Electing the president in Russia is pretty straight forward. There are no electors acting as middle-men like there are in the United States. The president is elected directly by the Russian voters. The candidate who receives more than 50 percent of the vote is elected. If no candidate gets more than 50 percent a runoff election is held approximately 2 weeks later. The run-off election is held between the two candidates who received the most votes in the first election. The candidate with the most votes in the runoff election is elected. This is the basic top-two runoff electoral method for single winner elections.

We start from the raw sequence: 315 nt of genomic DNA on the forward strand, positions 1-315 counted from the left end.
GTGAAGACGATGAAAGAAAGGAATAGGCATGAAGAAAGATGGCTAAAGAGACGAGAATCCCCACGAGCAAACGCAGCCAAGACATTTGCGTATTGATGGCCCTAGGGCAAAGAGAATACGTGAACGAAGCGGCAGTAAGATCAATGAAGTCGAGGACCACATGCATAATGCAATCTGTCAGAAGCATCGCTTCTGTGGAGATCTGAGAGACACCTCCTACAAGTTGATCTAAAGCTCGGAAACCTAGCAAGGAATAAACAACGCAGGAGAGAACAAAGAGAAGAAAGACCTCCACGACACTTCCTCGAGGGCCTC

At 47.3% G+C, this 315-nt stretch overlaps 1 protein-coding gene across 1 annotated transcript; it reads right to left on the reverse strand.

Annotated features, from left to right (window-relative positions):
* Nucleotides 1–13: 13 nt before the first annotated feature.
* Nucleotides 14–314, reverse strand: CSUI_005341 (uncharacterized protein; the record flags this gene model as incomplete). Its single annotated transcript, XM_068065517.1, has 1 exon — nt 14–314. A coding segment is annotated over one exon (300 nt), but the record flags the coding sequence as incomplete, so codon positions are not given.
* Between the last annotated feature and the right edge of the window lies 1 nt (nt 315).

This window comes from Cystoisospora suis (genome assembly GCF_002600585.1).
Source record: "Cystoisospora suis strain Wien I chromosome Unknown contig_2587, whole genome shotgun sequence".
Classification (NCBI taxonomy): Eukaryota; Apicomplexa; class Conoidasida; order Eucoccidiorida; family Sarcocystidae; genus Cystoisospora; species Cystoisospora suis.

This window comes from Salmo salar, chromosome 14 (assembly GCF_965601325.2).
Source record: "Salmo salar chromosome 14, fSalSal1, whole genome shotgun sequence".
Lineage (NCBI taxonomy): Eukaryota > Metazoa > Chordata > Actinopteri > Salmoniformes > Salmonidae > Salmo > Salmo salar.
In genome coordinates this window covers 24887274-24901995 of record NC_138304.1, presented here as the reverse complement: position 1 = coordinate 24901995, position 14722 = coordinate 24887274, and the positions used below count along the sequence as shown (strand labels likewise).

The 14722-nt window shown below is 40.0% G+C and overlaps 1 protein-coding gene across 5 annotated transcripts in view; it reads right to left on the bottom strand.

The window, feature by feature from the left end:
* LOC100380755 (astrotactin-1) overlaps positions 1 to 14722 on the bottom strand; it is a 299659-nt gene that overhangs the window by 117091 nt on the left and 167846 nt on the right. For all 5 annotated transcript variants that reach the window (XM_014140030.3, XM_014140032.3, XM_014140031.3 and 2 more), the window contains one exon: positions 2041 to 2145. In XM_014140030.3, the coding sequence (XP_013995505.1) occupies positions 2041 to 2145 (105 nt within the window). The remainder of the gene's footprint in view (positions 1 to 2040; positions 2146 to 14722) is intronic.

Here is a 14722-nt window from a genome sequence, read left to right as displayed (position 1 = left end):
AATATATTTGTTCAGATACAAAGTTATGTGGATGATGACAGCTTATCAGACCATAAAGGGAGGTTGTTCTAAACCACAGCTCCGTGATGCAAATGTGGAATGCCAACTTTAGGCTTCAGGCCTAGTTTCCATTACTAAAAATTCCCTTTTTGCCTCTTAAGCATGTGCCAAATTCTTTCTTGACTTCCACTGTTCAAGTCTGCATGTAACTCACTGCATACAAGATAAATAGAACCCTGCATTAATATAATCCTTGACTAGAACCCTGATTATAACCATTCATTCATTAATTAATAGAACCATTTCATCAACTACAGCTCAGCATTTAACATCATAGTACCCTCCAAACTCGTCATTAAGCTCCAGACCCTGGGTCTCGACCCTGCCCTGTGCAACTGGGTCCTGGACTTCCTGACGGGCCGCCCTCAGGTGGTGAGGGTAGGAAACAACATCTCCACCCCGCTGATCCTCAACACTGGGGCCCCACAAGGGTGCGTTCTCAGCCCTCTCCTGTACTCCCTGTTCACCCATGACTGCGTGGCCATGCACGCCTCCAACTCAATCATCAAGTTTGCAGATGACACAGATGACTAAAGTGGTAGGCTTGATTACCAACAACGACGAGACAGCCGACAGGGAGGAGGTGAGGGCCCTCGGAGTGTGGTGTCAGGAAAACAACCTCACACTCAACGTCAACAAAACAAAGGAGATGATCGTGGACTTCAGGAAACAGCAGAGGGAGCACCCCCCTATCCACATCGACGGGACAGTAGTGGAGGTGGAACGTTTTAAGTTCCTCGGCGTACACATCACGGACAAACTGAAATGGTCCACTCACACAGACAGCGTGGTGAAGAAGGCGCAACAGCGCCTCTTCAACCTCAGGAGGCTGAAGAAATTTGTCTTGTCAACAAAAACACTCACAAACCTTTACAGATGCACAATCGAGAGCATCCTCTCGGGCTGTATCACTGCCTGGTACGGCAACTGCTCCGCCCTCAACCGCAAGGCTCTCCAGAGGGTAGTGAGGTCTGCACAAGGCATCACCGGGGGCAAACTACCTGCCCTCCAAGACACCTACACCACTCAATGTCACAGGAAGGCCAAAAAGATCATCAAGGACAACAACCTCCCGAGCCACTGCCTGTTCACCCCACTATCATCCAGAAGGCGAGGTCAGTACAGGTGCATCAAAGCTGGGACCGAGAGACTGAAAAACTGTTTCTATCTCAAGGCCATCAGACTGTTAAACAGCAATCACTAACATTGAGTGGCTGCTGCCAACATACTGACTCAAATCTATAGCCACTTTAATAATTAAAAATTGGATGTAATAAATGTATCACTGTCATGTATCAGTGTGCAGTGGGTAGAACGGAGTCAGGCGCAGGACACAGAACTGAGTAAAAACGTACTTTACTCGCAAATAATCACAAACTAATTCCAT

Russian presidential elections have a few unique traits about them:
- Russia has 9 times zones, which means that the last polling stations close 9 hours after the first polling stations do. If results from the first parts of the country are aired as they come in it could affect voting behavior in parts of Russia, where the polling stations are still open.
- There are no “vice-presidential” candidates or even vice-presidents at all in Russia. If a Russia President dies or resigns from office, the Prime Minister take his or her place
- The fairness of Russian elections has been a topic of controversy especially in the last few elections. The governing party has been accused of manipulating the vote and coercing candidates not to run in the election.